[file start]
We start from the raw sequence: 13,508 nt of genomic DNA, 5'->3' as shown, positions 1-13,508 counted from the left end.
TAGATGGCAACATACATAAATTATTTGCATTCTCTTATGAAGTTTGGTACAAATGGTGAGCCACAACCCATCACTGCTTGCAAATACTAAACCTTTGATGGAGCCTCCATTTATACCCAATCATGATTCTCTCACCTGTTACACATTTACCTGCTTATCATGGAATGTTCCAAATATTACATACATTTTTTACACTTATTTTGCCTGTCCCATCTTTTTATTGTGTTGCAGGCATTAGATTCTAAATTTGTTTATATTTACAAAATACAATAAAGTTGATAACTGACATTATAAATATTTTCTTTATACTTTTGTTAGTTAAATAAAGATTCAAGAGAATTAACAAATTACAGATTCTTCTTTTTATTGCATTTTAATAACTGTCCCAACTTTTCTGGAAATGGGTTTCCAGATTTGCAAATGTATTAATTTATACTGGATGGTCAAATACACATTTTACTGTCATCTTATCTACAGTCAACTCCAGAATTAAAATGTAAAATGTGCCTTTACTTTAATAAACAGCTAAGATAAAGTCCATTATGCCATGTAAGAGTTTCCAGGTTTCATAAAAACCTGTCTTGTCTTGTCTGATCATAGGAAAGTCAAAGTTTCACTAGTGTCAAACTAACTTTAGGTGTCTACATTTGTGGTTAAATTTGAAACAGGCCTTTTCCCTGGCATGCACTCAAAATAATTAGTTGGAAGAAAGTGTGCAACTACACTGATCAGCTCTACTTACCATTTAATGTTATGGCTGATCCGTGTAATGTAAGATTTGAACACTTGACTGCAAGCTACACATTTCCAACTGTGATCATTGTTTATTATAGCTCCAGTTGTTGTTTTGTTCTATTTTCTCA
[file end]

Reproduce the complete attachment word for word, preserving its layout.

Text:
We start from the raw sequence: 13,508 nt of genomic DNA, 5'->3' as shown, positions 1-13,508 counted from the left end.
TAGATGGCAACATACATAAATTATTTGCATTCTCTTATGAAGTTTGGTACAAATGGTGAGCCACAACCCATCACTGCTTGCAAATACTAAACCTTTGATGGAGCCTCCATTTATACCCAATCATGATTCTCTCACCTGTTACACATTTACCTGCTTATCATGGAATGTTCCAAATATTACATACATTTTTTACACTTATTTTGCCTGTCCCATCTTTTTATTGTGTTGCAGGCATTAGATTCTAAATTTGTTTATATTTACAAAATACAATAAAGTTGATAACTGACATTATAAATATTTTCTTTATACTTTTGTTAGTTAAATAAAGATTCAAGAGAATTAACAAATTACAGATTCTTCTTTTTATTGCATTTTAATAACTGTCCCAACTTTTCTGGAAATGGGTTTCCAGATTTGCAAATGTATTAATTTATACTGGATGGTCAAATACACATTTTACTGTCATCTTATCTACAGTCAACTCCAGAATTAAAATGTAAAATGTGCCTTTACTTTAATAAACAGCTAAGATAAAGTCCATTATGCCATGTAAGAGTTTCCAGGTTTCATAAAAACCTGTCTTGTCTTGTCTGATCATAGGAAAGTCAAAGTTTCACTAGTGTCAAACTAACTTTAGGTGTCTACATTTGTGGTTAAATTTGAAACAGGCCTTTTCCCTGGCATGCACTCAAAATAATTAGTTGGAAGAAAGTGTGCAACTACACTGATCAGCTCTACTTACCATTTAATGTTATGGCTGATCCGTGTAATGTAAGATTTGAACACTTGACTGCAAGCTACACATTTCCAACTGTGATCATTGTTTATTATAGCTCCAGTTGTTGTTTTGTTCTATTTTCTCA